Economic development ready for good reboot

A fresh start to regional economic development efforts might be helped by staff's departure from the Lowcountry Economic Alliance.

Kim Statler, who was executive director of the now-defunct Lowcountry Economic Network, announced recently that her company would not renew its month-to-month contract with the alliance.

While continuity has its virtues -- and Lowcountry Consulting's Statler and Jessica Bridges offered that -- economic development in this region has not succeeded as hoped. The network folded last summer because its efforts to recruit businesses to its industrial park in northern Beaufort County largely failed and the property ended up in foreclosure. (We hope the city of Beaufort, which has annexed the park and plans to buy it, has better luck; we're just not sure how it will turn around years of failure.)

Beaufort County particularly has tried several iterations of economic development models without much to show for it. It may just be time to shake things up, and new staff and new perspectives could make a difference.

Efforts to come up with a new working model for the two-county alliance have faltered so far. Its board is composed of six members split between Jasper and Beaufort counties. Two are elected officials, two are county staff members and two are business people. The alliance provides a vehicle for receiving state economic development help.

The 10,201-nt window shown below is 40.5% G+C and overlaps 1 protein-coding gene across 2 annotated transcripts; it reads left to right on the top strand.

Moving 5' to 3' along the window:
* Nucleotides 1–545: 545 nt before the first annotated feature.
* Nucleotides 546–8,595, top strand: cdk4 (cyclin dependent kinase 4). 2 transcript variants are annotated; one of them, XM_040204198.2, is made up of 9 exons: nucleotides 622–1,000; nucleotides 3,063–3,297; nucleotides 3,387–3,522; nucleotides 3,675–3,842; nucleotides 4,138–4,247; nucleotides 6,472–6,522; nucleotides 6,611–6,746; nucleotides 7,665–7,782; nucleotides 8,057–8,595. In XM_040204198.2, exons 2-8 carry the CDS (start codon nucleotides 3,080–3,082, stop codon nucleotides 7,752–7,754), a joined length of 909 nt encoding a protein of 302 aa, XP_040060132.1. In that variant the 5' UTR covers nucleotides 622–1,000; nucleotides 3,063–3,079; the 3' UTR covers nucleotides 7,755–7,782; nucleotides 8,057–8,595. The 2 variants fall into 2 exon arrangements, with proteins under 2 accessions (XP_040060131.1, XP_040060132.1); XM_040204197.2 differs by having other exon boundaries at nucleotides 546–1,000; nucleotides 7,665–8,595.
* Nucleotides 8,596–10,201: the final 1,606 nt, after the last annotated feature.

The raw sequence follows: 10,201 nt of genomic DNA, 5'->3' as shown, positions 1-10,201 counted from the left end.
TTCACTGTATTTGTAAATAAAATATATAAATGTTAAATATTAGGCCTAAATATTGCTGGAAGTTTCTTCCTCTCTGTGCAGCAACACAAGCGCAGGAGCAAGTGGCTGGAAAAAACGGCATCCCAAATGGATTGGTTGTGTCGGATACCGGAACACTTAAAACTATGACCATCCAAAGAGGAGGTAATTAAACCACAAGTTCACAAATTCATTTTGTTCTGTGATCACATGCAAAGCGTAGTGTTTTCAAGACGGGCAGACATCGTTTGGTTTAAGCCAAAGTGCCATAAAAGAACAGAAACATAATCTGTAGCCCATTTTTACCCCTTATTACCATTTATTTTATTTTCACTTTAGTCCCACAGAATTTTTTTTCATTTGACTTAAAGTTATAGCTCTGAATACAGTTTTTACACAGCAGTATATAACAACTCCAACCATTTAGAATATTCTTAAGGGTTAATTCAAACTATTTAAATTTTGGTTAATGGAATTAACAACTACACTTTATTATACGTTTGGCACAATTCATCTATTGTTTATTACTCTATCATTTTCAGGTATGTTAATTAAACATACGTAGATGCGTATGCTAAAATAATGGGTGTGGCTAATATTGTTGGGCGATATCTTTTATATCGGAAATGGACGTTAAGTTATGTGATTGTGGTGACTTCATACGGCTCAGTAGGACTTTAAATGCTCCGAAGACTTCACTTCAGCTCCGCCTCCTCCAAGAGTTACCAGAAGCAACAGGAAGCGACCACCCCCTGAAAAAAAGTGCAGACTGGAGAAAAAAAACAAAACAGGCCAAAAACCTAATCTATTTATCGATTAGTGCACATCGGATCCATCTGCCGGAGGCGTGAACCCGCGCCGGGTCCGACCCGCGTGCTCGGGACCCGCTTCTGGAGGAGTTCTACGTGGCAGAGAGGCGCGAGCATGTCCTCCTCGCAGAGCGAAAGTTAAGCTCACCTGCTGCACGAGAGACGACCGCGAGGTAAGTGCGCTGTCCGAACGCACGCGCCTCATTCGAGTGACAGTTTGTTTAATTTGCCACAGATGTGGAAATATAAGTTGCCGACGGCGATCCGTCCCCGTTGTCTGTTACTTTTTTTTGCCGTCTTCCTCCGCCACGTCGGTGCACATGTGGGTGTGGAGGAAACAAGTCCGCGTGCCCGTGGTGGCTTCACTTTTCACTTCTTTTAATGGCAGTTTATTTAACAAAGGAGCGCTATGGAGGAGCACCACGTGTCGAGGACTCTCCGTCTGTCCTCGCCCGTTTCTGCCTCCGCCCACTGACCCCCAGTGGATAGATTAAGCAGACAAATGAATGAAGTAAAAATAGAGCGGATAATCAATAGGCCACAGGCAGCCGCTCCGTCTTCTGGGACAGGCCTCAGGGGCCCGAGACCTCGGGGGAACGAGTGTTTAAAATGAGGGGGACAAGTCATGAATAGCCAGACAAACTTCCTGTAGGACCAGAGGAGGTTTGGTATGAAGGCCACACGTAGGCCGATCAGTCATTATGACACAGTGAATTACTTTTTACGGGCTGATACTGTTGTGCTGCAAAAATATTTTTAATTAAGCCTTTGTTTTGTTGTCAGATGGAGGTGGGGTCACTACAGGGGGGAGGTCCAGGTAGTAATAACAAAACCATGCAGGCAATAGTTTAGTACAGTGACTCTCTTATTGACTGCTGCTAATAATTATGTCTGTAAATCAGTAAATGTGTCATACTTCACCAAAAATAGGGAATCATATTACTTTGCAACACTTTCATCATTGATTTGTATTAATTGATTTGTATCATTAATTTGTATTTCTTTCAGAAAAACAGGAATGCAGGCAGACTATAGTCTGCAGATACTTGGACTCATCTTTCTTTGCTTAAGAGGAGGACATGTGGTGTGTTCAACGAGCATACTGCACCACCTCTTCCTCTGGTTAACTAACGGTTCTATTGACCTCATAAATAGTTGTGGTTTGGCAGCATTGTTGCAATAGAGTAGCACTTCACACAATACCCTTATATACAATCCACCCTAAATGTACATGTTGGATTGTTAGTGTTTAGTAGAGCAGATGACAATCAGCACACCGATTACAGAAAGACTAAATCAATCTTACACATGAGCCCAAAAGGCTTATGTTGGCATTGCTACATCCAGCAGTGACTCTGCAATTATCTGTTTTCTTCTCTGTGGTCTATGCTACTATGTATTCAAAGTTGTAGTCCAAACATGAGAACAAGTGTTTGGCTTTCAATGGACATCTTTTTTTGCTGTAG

The group has had difficulty getting new bylaws approved by both counties; recruiting private-sector participants has been slow off the mark. Officials from the two counties got in a bit of a kerfluffle recently when an April 19 meeting was canceled because Beaufort County needed to regroup on its appointments to the alliance. Jasper County officials were not happy because they had invited some business people and mayors to the meeting. People showed up even though the meeting had been canceled.

After the meeting, Statler notified the alliance board her company was done.

"As I have said before, this alliance cannot lead with politics," Statler wrote in an email. "It must lead with sound business strategy from a voice of equality from the board. The events and conversations of late tell us that at this time we do not have a healthy regional relationship."

Unfortunately for those who want to keep politics out of this process, government funding, tax incentives and elected officials are involved. How do you keep politics out of an organization that involves two counties, a half-dozen municipalities and competing business interests?

Beaufort County Council has resolved its issues with alliance appointments. On Tuesday, the board delayed voting for a new chairman after Beaufort Mayor Billy Keyserling asked for more time for municipalities to appoint their representatives. Keyslering said they want to appoint private-sector people to represent them in the organization.

That could help the overall process. Elected officials probably shouldn't recruit prospects, as well as negotiate and approve incentives packages. Some degree of separation -- and objectivity -- would better serve the public. We see this type of conflict when elected officials negotiate agreements with developers. Rare is the official who votes against a contract he helped write.

And experts brought in to evaluate the area's economic development efforts emphasized the need to get more private-sector involvement and greater accountability. Perhaps it's time to review again that paid-for advice and make sure we're on track.

Neither Beaufort County nor Jasper County can afford to waste time or money.